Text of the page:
Pot lottery winners reaching out to more established players

The winners in Ontario’s pot lottery have their work cut out for them and experts in the field say they’re already reaching out for help.

Province's licences apparently went to many without experience in the industry

The winners of Ontario's cannabis lottery can now open stores in less than three months. (Gary Solilak/CBC)

The winners in Ontario's pot lottery have their work cut out for them — and experts in the field say they're already reaching out for help.

Ontario announced the results of its lottery to hand out the first licenses to operate cannabis stores on Friday.

After initially planning a broader roll out, the government announced last month it would only allow 25 stores to open as of April 1 because of concerns it had about the supply.

There were five winners in the eastern Ontario region; Daniel Telio, Brandon Long, Patterson and Lavoie, Pure Alpha Holdings and Karan Someshwar.

None of the winners have announced where they plan to set up shop. 

Koby Smutylo is the chief operating officer of marijuana producer Indiva and president of RetailGo, which plans to open stores in Ottawa when the next licences become available.

He said the lottery winners have a lot of work ahead of them.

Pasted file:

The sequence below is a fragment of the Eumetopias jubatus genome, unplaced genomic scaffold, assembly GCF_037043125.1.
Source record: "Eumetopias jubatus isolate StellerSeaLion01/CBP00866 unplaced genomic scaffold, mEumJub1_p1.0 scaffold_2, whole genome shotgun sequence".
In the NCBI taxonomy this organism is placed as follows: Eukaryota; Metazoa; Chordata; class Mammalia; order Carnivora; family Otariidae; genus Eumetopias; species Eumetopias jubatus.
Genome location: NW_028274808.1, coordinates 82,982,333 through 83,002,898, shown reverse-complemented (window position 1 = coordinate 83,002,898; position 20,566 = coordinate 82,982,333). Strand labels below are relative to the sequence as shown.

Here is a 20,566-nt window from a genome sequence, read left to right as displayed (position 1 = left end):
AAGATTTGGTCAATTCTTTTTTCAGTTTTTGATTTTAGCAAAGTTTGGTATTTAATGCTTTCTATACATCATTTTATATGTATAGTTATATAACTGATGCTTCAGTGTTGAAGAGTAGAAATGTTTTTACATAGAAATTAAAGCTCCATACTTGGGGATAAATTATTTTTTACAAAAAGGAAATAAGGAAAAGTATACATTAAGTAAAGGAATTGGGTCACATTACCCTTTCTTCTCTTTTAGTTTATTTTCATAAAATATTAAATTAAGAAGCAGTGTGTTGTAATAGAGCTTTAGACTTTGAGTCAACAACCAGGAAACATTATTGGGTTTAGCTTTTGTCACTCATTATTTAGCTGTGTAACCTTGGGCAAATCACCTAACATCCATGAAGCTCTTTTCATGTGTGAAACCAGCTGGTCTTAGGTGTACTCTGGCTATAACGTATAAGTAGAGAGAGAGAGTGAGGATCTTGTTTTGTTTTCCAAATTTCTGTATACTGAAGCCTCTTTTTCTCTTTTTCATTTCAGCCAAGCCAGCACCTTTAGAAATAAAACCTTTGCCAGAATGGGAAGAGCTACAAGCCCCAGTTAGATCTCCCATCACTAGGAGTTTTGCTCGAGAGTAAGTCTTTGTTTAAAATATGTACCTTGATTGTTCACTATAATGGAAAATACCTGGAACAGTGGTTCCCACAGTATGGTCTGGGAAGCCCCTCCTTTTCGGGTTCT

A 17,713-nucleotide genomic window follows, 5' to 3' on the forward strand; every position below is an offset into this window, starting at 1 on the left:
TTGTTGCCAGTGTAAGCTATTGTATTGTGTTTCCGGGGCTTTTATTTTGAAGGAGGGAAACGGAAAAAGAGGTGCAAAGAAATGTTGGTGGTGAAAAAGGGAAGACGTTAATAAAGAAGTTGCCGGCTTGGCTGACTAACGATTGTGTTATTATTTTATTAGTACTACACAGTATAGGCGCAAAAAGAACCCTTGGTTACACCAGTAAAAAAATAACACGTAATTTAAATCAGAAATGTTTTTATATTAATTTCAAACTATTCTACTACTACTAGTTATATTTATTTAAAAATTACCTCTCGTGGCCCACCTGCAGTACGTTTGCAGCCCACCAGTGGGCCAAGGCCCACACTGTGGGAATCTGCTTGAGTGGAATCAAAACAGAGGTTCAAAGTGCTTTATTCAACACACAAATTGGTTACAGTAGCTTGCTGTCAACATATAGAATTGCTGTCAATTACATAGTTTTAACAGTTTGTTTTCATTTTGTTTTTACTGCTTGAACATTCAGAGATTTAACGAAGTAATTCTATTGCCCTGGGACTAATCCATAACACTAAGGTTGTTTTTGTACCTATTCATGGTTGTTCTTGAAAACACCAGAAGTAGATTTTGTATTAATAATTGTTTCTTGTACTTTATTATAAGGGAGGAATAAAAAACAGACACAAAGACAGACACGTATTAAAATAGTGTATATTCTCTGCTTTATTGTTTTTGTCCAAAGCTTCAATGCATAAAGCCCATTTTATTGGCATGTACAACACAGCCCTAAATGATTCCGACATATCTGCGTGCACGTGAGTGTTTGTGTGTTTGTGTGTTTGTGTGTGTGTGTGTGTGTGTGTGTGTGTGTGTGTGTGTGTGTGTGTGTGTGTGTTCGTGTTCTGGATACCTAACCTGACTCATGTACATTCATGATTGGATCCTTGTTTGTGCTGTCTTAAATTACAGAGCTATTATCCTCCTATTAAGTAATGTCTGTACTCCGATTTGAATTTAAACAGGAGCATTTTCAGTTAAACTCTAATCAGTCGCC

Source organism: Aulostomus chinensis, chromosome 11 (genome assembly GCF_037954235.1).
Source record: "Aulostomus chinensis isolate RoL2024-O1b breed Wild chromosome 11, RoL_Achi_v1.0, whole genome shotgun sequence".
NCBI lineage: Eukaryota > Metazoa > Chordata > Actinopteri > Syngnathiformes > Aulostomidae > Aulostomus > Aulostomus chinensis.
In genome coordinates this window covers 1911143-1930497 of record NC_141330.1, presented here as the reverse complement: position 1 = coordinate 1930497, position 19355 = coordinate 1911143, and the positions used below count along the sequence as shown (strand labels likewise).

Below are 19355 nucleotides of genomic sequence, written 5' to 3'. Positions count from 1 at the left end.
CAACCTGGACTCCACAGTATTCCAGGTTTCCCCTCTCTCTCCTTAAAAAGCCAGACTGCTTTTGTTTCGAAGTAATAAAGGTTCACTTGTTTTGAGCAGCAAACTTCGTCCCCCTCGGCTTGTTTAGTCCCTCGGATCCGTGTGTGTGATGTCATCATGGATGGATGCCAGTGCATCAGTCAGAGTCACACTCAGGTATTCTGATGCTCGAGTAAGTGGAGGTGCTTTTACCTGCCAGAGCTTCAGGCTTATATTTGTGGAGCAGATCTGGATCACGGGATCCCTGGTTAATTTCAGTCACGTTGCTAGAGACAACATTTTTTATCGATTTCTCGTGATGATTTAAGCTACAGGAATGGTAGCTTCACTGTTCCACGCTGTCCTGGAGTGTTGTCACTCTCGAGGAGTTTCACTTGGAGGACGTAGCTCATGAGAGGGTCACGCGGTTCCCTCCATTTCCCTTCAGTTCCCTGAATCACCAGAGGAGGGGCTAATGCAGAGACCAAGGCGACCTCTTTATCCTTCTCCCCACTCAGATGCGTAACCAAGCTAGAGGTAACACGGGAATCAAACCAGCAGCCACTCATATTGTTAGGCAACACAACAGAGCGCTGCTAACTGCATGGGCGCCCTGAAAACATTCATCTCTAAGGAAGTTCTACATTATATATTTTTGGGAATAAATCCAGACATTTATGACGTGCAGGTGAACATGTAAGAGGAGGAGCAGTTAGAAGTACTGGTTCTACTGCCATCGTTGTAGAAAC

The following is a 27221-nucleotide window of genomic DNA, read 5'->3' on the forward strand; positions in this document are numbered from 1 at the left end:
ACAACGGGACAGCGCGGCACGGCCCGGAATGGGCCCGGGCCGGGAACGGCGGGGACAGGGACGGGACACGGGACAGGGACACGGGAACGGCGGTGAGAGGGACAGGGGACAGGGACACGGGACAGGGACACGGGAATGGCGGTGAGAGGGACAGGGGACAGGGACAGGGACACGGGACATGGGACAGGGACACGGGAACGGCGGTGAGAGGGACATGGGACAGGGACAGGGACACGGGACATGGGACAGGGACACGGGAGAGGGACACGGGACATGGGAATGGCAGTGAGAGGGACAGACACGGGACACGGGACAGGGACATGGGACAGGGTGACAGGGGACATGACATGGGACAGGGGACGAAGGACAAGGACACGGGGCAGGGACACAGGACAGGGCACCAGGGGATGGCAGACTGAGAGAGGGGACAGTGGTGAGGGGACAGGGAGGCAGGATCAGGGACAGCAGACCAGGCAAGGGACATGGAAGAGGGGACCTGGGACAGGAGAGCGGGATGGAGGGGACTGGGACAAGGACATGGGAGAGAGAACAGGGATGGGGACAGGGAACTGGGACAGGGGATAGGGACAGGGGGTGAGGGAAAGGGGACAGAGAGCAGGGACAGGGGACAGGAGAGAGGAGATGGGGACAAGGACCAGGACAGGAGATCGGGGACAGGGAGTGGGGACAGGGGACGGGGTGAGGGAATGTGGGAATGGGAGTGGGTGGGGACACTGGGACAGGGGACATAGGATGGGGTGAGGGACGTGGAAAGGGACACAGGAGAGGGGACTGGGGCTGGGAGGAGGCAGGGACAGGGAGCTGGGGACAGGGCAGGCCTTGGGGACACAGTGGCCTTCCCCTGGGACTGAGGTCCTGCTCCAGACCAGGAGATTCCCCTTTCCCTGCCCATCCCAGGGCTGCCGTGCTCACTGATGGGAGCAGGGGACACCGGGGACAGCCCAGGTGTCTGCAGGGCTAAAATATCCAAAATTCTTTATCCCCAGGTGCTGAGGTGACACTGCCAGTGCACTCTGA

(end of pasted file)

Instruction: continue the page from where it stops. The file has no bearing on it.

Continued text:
"Given the tight timeline we know what a challenge it is going to be to get to the finish line on time," he said.

Cannabis entrepreneur Koby Smutylo said he is frustrated with the provincial government's decision to cap the number of licences for retail pot shops. (Radio-Canada)

He said winners are already reaching out, hoping to partner.  

"We have been contacted by a half dozen winners to see what we could do for them to ensure they can actually take advantage of the lottery ticket," he said.  

His company already has storefronts lined up in Ottawa, which he said was not easy because some landlords were reluctant to host cannabis shops.  

He said it was disappointing the government decided to go with this lottery about a month ago instead of its original plan of allowing everyone to apply.

Background not considered

Trina Fraser, a partner with the law firm Brazeau Seller who specializes in cannabis law, said the government didn't look at the expertise of store owners and just allowed anyone to throw their name into the hat.

She said it appears most of the winners are individuals and not companies or people with a background in the business.

"It was so easy to enter, I guess a lot of people didn't turn their mind to what would happen if they actually won," she said on CBC Radio's Ottawa Morning.

The 25 winners now have four business days to turn in their applications to the Alcohol and Gaming Commission of Ontario, along with a $6,000 non-refundable fee and a $50,000 letter of credit.

Fraser said she's heard from many of these winners since the results were announced.  

"For the most part they are trying to figure out how they can get access to the money and the expertise they need to succeed."